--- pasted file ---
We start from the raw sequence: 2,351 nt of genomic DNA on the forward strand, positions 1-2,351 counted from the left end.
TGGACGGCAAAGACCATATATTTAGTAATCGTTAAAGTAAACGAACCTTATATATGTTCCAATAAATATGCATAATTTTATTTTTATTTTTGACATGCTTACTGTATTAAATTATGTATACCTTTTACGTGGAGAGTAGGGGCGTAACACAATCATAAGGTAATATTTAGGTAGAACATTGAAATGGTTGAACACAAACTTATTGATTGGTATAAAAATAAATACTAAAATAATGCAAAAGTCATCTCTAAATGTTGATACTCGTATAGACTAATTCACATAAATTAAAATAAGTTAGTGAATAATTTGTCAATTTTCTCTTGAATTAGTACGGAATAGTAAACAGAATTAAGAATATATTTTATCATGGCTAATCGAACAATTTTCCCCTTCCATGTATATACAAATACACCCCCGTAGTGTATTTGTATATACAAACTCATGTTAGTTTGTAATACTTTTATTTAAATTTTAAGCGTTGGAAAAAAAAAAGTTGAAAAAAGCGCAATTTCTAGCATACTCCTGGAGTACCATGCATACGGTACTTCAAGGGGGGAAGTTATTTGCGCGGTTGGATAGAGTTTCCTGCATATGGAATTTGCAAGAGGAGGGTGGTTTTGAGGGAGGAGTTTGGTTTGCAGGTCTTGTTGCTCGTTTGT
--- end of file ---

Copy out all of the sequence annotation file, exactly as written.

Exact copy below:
We start from the raw sequence: 2,351 nt of genomic DNA on the forward strand, positions 1-2,351 counted from the left end.
TGGACGGCAAAGACCATATATTTAGTAATCGTTAAAGTAAACGAACCTTATATATGTTCCAATAAATATGCATAATTTTATTTTTATTTTTGACATGCTTACTGTATTAAATTATGTATACCTTTTACGTGGAGAGTAGGGGCGTAACACAATCATAAGGTAATATTTAGGTAGAACATTGAAATGGTTGAACACAAACTTATTGATTGGTATAAAAATAAATACTAAAATAATGCAAAAGTCATCTCTAAATGTTGATACTCGTATAGACTAATTCACATAAATTAAAATAAGTTAGTGAATAATTTGTCAATTTTCTCTTGAATTAGTACGGAATAGTAAACAGAATTAAGAATATATTTTATCATGGCTAATCGAACAATTTTCCCCTTCCATGTATATACAAATACACCCCCGTAGTGTATTTGTATATACAAACTCATGTTAGTTTGTAATACTTTTATTTAAATTTTAAGCGTTGGAAAAAAAAAAGTTGAAAAAAGCGCAATTTCTAGCATACTCCTGGAGTACCATGCATACGGTACTTCAAGGGGGGAAGTTATTTGCGCGGTTGGATAGAGTTTCCTGCATATGGAATTTGCAAGAGGAGGGTGGTTTTGAGGGAGGAGTTTGGTTTGCAGGTCTTGTTGCTCGTTTGT